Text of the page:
Video report: Arcades still thriving
Updated: 5/11/2006 12:40:49 PM
Puffy pink and blue stuffed animals sit towered in a corner of the "Family Fun World" arcade in Lake George -- a sure sign the busy summer season is about to start.
Those giant plush toys, redeemable with 2,200 bright pink tickets (now that's a lot of Skee Ball), are also big reasons why arcades like Fun World stay busy.According to Fun World owner and Lake George village Mayor Robert Blais, competition from home video gaming systems would have dimmed his pinball machines for good by now, if not for those toys."When someone comes into a family entertainment center today, they're looking to leave with something for their money," said Blais, who's been in the arcade business for the past 35 years. Redeemable prizes are the main edge arcades have over home systems like Sony Playstation and X-Box 360, Blais said.But keeping that edge comes with a price.Around 25 years ago, if Fun World took in $100,000, Blais would use about $10,000 of that for prizes and giveaways.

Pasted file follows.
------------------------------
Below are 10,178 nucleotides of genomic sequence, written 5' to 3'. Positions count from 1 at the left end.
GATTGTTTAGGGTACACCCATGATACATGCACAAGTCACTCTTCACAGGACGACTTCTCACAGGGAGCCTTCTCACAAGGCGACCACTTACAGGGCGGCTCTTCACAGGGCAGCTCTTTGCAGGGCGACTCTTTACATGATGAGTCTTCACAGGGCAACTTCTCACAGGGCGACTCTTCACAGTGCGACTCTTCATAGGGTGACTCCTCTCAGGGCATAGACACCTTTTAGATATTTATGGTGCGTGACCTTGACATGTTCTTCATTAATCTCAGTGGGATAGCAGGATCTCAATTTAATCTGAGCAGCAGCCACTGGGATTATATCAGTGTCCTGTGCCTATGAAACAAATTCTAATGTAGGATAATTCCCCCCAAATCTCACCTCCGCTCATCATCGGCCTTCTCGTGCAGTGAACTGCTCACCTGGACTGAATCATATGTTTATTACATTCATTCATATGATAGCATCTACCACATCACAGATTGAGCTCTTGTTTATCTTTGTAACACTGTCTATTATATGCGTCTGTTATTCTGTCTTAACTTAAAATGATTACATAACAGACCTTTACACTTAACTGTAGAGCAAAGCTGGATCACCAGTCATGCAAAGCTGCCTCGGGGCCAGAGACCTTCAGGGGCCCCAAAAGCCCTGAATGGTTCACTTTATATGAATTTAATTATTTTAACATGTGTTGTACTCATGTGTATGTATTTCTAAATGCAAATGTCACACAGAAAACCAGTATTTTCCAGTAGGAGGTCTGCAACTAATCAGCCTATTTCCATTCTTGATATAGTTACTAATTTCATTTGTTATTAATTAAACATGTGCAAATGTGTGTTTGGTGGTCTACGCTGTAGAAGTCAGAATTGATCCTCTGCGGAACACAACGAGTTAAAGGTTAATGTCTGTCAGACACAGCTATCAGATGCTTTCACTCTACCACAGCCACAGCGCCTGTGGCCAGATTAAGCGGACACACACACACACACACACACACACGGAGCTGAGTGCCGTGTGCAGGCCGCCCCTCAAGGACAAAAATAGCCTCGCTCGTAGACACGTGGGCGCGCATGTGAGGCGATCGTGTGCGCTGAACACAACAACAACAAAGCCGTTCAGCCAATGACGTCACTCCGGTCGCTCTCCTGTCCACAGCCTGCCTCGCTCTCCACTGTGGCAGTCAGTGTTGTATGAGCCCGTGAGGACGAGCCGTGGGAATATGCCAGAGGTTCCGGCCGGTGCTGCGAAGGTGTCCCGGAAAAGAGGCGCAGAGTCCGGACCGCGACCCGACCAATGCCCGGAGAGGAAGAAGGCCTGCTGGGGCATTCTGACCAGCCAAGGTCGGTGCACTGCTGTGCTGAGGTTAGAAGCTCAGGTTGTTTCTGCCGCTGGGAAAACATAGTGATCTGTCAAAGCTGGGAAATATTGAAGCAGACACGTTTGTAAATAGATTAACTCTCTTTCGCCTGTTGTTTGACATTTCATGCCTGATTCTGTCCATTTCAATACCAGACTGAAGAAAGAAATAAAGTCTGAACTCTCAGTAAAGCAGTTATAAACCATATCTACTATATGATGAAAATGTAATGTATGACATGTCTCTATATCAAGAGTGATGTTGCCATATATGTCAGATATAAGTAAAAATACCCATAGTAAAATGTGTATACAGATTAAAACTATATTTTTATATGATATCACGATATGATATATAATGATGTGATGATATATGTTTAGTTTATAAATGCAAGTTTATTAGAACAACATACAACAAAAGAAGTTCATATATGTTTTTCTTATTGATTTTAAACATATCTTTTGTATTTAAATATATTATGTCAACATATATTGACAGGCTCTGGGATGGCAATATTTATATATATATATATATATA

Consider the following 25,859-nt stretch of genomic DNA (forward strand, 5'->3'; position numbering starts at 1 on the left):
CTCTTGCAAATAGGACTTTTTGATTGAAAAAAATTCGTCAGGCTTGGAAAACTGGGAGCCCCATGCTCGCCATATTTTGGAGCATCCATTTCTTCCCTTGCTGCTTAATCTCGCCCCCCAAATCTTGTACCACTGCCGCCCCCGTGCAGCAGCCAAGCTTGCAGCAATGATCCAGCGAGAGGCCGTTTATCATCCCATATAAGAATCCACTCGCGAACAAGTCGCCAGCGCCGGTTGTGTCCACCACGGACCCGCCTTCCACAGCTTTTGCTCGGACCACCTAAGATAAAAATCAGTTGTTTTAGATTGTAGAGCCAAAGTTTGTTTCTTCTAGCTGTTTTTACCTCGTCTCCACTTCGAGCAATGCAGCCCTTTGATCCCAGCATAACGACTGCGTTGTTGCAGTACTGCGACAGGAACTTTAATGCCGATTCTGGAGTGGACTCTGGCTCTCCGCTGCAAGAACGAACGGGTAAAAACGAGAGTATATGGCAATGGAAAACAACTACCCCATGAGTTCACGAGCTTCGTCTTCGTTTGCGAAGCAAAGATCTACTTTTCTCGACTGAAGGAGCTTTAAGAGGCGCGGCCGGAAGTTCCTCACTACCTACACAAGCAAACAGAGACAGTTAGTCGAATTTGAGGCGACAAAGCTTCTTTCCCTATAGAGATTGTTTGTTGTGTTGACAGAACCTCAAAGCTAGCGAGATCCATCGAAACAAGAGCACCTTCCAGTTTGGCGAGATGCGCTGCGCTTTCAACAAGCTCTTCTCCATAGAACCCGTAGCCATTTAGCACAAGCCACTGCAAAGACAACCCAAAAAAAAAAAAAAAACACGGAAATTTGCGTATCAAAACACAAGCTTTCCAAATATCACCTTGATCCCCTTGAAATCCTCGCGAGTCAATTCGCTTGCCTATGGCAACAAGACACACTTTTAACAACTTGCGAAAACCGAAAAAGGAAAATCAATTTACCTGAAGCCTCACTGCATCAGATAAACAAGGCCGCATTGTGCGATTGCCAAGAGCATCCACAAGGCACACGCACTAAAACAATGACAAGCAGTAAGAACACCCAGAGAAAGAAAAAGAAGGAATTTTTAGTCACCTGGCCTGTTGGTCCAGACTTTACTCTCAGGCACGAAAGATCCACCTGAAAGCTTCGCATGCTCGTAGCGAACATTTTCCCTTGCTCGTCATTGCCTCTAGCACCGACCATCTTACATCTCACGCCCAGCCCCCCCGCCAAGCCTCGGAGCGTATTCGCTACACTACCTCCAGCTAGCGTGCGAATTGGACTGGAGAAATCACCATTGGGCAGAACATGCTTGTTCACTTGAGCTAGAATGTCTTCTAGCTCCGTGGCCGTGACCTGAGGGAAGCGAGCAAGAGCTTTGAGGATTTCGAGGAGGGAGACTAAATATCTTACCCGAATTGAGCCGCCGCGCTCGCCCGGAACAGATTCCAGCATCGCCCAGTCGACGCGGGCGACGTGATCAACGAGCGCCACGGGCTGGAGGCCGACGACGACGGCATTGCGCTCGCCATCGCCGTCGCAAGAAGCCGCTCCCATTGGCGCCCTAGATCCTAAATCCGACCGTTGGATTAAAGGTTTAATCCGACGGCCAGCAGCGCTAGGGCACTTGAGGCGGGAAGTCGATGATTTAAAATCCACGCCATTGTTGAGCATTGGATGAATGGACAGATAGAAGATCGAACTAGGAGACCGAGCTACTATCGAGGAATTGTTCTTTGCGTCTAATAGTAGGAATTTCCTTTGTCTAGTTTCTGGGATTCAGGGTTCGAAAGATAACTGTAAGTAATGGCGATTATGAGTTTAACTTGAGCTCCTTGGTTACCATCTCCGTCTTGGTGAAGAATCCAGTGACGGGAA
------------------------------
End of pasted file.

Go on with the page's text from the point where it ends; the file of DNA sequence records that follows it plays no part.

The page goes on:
These days, he'd spend more like $35,000 for the prizes.That's also because prizes are becoming more and more sophisticated. Sure, one ticket will get you a pixie stick full of colored sugar, but if you put in your time and accumulate 10,000 -- that could score you an iPod.Besides, Blais has found the games that offer instant rewards -- either point tickets or actual prizes -- are the most popular."In our arcade, you'll find that 66 percent of the income will be from games that give out a prize," Blais said. More than half of the games in the arcade give out prizes or tickets.Blais shies away from calling Fun World an "arcade." He opts for "family entertainment center," because unlike mall arcades where lots of teenagers congregate, his establishment stays away from violent shoot-'em-up games and opts for a wider range of games that appeal to young and old.But Anthony Cuthrell, manager of the video arcade "Tilt" in Queensbury's Aviation Mall, said his customers also run the gamut, from young kids to parents.Cuthrell believes it's the atmosphere that gives arcades like Tilt an edge over home video gaming systems."It's mostly because you're around more people," Cuthrell said. "Like with the dance games, you like to show off your skills. People come to watch that." And like Fun World in Lake George, prize giveaways are Tilt's bread and butter. A listing of "redemption prizes" is currently under construction on the arcade's Web site, www.tilt.com. Ironically, some of the prizes patrons can redeem with Tilt tickets include a Nintendo Game Boy and an X-Box 360, according to the Web site.But even though Nintendos can't spit out prizes every time you master another level of Donkey Kong, they will continue to give arcades their share of problems.Home gaming companies, for instance, have no shame when it comes to ripping off arcades, Blais said."If you were to purchase a new game like 'Need for Speed,' if it's popular, the next thing that happens is Playstation puts it on the market and you lose that," Blais said. "That's eroded the video game business."Arcade games have also climbed in price and have much shorter shelf lives. A game Blais buys in winter for the coming summer usually ends up old news before the first snow thaw. Despite the obvious challenges, Cuthrell believes arcades still have a special place in the amusement market."It does well even though a lot of people do have home systems," Cuthrell said. "There's something about the arcade that people love to come to. It's an atmosphere they can have fun in."